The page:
On the morning of 7 January 2015 two Islamist terrorists armed with assault rifles forced their way into the offices of the French satirical newspaper Charlie Hebdo in Paris, France. The gunmen killed ten people, including two police officers, shouting the name of Allah hu-Akbar.
It was shocking news. Many around the world responded with the slogan “I am Charlie.” French schools held a minute of silence for the victims of the attack and encouraged their students to show their support for freedom of speech.
Nothing can justify this unspeakable carnage. But does this mean that we are all Charlie? Charlie Hebdo had a controversial history of taking freedom of speech to its limits and using this to ridicule many of the world’s religions. In the past decade the newspaper has published images of Muhammad kissing a man and Muhammad naked except for a star covering his behind. (You can find these images and more through a quick Google search.)
In quite a few French schools Muslim students refused to participate in the minute of silence and challenged the pressure to join in the “I am Charlie” movement. They pointed out that so many innocent people across the world have been killed through terrorism and violence and questioned why the staff at Charlie Hebdo had been selected for special commemoration.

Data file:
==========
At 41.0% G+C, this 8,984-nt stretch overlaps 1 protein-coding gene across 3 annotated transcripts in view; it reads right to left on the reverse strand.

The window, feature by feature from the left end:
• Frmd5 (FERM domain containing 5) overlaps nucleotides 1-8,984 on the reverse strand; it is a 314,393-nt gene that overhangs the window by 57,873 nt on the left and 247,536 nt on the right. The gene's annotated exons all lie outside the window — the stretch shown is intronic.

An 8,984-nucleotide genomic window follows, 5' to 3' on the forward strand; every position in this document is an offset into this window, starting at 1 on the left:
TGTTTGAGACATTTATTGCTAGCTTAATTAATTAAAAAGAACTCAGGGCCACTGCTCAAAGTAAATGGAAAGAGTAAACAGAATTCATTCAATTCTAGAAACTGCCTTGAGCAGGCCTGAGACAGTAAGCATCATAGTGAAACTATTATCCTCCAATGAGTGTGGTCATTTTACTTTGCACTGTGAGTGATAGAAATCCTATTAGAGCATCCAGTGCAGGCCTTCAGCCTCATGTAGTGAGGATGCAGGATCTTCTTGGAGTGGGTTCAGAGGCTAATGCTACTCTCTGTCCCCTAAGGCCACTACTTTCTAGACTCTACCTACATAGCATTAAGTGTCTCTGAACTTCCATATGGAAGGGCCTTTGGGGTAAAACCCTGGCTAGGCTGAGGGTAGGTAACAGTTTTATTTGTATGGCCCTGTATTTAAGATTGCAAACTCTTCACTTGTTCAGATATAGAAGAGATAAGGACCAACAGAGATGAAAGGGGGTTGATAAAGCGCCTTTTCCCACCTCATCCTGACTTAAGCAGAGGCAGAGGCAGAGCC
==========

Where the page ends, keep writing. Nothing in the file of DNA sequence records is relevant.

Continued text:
To ask if you are Charlie is to ask where you stand on freedom of speech.
The controversy in France has brought in to sharp focus the dialectic between freedom of speech and the acceptance of differences that is the heart of community living. Do we support all forms of free expression, even when it is plainly offensive to those with whom we share our school, our town, or our country? These questions are becoming pressing as European countries attempt to absorb large numbers of mainly Muslim immigrants from North Africa. But these issues are also pressing in the US, as our school population becomes increasingly diverse both in religion and in ethnicity.
If you were a French school principal, would you have asked your students to participate in the minute of silence in support of Charlie Hebdo? Imagine that your campus is 5 to 10 percent Muslim (the estimated percentage of the Muslim population in France) for whom any depiction the Prophet Muhammad is blasphemy. They have told you that they are deeply offended by the images published by Charlie Hebdo.
Should there be limits to freedom of speech in your school? We don’t pretend these questions are easy. We welcome your comments on our Facebook page.